Who hasn’t heard of Pokémon Go? It’s the augmented reality game that has taken the world by storm, earning £1.1m per day since it was launched last week. Players venture out into the real world to capture mysterious beasts by physically visiting locations where they think Pokémon may be hiding.
Using augmented reality technology means that you have a real map of your location, complete with Pokémon Gyms, PokeStops and various area with Pokémon just waiting to be found. In short, your local pizzeria may be the new PokeGym in your area and your park? That could be rife with wild Pokémon!
However, get this: Pokémon Go isn’t one of these ‘pay to win’ games. The user-generated data is the real gem behind the game.
It is rare for a business to be able to capture data generated by a large amount of people as they physically move around and gathering information on how, when, where, why and who they are with has vast opportunities.
Location, location, location and how it affects data.
Pokémon Go has in-app purchases. Pokeballs, for example allow the user to capture even more Pokémons, so the avid player can travel to PokeStops as a way to help them ‘catch ‘em all’. A few details and a couple of pounds later; extra Pokeballs! Rewind to the part about ‘a few details’. This information, which will be constantly updated when the player buys more Pokeballs is current, precise and accurate. It provides data about the age of the player, their email or phone number, their name and location. What more in the way of data could marketers want?
It Pays To Be A Hotspot
The data gathered regarding the players’ location benefits local businesses who can pay for in-game bonuses which mean that lots of Pokémon can be found in their location. So the data selling isn’t a revenue stream in this instance, but Nintendo could certainly analyse their data, knowing it is current and accurate to contact businesses and let them know they could be a hotspot for a fee. Absolutely genius as it’s perfect for cafes and restaurants!
Advertising: New Ideas For Different Physical Locations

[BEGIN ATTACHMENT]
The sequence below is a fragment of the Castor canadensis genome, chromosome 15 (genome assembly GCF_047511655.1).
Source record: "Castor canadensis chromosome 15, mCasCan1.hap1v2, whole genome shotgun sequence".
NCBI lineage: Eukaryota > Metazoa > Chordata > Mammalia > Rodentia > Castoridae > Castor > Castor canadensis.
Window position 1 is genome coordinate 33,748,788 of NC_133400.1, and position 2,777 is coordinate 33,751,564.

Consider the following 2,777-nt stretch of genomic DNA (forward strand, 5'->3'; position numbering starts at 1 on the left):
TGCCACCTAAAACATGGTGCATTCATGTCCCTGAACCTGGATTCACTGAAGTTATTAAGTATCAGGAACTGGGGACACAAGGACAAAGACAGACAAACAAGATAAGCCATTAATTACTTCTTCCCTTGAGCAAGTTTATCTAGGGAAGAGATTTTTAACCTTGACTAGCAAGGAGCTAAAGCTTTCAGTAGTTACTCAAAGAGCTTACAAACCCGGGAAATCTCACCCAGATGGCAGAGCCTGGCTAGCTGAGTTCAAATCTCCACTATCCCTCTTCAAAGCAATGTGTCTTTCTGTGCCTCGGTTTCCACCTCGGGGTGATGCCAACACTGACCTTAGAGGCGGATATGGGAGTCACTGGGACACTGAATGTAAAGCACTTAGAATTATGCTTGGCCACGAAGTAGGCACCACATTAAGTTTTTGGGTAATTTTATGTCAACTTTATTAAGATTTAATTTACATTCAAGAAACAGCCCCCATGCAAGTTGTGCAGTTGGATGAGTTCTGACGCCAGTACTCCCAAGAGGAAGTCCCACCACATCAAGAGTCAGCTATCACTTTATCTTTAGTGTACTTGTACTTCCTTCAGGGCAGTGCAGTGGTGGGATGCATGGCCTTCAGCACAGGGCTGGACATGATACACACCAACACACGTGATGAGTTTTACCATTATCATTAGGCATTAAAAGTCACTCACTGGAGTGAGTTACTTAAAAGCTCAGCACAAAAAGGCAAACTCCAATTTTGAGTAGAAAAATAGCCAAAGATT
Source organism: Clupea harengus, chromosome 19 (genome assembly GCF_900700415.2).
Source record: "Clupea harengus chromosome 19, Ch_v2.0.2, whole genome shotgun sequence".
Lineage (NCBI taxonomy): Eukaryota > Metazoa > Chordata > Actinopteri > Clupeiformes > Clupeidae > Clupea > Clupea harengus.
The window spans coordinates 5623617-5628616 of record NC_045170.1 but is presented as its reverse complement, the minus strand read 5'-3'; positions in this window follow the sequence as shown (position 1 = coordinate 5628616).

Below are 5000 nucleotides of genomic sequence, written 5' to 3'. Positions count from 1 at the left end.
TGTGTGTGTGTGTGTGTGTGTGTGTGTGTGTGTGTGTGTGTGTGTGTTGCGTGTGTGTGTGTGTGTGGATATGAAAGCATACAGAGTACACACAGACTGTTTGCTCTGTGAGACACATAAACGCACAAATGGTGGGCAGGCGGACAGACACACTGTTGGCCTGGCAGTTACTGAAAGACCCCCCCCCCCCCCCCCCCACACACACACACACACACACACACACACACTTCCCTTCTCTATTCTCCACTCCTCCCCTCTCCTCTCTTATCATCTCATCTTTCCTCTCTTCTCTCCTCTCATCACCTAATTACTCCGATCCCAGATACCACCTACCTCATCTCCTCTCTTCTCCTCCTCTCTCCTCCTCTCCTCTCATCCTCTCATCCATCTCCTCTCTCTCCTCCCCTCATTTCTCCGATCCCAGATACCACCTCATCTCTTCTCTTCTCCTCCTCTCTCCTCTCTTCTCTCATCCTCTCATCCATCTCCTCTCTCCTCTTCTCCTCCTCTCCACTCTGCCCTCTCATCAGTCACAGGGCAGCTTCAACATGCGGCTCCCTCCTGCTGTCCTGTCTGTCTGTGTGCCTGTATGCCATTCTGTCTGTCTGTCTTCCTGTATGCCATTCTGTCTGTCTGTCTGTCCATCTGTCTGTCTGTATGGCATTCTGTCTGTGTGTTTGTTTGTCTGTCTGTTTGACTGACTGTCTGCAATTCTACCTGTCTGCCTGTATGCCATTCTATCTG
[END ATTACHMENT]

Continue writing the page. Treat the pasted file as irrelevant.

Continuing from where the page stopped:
So by capturing all this data, there’s no point sitting on this data goldmine right and not reaping the rewards? Exactly. Using this data, the creators know where their users hang out and can track their movements. Businesses can advertise in the areas that they know their target audience congregate in. THAT coffee shop which previously was always missed with leaflet drop campaigns is now a honeypot for the local bookstore to advertise their 25% off for students as they’ve discovered that the coffee shop has regular visits from groups of 16-20 year olds. Once they gain more customers, they can use the data further to see who they connect with – more students? Better chuck them an email offering a discount on course books if they recommend them to a friend. And the ball keeps on rolling.
Wrap This Data Up And Put A Ribbon On It
So what Nintendo has created is a giant, current, accurate database. Combined with the ability to cleanse, enrich and manage their data they have a huge asset on their hands.
Whether by chance or not, Nintendo has certainly shifted the gaming universe. Without doubt, plenty of other games which merge physical and digital worlds will be introduced, creating a new media category. This will of course create new revenue streams and opportunities.
So, suddenly there’s an increased spatial awareness that sweeping across the globe. Every Jigglypuff or Charmander, Pikachu or Bulbasaur poses a new opportunity for businesses. The value of a Single Customer View has certainly been unveiled with Pokémon Go and businesses need to use the data captured and optimise it to its full potential. The way location data is being used to create a Single Customer View has been revolutionised, and Pokémon Go is just the beginning.